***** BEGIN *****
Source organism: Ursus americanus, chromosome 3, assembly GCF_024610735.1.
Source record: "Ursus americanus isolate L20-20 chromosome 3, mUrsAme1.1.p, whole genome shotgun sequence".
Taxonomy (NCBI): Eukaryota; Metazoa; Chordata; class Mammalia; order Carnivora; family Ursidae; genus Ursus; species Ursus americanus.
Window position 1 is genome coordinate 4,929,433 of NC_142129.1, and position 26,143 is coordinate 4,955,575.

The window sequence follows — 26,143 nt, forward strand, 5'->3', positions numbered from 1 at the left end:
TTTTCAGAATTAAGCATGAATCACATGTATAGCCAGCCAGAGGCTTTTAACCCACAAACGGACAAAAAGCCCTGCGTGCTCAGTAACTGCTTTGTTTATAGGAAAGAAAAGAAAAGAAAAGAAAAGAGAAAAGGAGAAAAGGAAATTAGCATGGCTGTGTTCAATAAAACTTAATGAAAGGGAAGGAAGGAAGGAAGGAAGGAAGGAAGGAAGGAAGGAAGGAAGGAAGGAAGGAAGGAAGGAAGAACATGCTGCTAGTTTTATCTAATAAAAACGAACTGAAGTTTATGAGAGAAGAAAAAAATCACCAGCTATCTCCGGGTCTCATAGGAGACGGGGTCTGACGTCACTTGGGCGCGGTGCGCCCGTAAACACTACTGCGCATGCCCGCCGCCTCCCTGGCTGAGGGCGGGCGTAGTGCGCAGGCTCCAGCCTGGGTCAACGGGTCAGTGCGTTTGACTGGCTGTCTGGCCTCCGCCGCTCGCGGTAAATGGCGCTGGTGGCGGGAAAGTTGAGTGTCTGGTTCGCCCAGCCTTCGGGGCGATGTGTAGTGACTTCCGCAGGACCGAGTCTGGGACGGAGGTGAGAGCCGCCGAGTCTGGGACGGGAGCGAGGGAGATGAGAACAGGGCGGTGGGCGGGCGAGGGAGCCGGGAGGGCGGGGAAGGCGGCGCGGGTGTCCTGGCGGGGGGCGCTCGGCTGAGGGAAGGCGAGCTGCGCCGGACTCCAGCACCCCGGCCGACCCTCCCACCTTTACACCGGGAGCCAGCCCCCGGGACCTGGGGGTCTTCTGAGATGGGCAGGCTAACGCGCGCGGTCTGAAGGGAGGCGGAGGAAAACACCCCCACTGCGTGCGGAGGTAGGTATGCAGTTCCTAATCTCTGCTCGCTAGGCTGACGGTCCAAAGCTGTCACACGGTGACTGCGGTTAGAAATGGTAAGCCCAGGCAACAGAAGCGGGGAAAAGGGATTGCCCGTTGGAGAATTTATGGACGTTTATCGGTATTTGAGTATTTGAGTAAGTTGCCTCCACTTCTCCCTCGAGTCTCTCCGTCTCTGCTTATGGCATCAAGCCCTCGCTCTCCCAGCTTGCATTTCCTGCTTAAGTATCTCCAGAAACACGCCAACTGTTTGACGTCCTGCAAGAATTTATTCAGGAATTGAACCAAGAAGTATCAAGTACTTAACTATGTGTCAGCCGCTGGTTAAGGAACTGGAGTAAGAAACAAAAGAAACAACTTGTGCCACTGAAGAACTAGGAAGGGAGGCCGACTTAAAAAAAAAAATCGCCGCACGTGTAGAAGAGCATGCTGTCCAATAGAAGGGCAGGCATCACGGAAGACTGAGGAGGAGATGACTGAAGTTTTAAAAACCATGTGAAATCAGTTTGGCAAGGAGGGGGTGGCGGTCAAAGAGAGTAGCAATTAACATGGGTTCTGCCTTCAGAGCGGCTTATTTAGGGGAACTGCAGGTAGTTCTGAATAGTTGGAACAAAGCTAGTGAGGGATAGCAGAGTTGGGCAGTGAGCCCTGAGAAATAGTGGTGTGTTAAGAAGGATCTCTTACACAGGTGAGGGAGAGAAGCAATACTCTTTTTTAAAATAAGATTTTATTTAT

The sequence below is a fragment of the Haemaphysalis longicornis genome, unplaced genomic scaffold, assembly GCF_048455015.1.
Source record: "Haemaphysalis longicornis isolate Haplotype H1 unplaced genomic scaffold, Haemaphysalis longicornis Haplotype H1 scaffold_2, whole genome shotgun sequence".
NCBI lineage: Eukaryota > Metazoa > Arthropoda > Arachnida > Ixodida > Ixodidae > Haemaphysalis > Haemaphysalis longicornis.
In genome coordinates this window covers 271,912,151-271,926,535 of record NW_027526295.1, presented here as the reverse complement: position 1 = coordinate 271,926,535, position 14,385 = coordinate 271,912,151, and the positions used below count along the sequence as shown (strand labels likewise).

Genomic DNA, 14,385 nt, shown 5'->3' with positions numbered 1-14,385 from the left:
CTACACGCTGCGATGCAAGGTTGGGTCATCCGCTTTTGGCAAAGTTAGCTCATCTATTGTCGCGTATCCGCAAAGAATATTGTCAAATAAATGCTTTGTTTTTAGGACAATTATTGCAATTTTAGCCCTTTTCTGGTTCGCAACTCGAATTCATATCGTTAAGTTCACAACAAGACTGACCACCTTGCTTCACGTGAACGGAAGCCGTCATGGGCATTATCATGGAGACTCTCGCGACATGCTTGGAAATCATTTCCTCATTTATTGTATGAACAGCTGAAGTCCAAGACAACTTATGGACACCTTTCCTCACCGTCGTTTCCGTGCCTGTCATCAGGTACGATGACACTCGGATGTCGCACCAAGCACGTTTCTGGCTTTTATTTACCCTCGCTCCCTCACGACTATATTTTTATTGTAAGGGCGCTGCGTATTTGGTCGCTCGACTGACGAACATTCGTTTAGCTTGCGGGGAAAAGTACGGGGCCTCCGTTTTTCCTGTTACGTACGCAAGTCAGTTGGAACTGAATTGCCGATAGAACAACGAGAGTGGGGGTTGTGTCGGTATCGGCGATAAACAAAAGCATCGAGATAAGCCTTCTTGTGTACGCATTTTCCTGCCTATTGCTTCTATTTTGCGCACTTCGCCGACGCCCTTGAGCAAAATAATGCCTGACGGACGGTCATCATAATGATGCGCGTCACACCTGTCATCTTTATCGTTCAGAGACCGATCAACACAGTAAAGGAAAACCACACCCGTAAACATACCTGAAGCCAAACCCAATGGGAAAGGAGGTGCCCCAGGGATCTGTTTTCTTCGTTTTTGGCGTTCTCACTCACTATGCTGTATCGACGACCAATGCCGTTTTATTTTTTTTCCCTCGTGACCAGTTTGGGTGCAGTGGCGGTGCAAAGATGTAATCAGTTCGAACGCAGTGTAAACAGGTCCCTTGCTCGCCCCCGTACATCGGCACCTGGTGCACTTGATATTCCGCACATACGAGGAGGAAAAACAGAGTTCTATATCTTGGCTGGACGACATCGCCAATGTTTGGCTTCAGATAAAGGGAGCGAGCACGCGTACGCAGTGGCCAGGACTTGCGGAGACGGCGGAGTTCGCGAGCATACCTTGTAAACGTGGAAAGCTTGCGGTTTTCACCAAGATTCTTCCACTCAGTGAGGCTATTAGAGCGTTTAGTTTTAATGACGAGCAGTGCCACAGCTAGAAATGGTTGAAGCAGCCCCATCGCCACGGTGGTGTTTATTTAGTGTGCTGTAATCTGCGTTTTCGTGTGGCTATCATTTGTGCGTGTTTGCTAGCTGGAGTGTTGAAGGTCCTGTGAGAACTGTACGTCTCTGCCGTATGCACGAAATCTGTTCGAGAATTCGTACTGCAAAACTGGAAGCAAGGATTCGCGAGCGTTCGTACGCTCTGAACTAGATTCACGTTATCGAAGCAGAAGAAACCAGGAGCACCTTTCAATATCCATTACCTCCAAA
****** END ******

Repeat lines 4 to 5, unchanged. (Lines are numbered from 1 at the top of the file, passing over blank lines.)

Window position 1 is genome coordinate 4,929,433 of NC_142129.1, and position 26,143 is coordinate 4,955,575.

The window sequence follows — 26,143 nt, forward strand, 5'->3', positions numbered from 1 at the left end: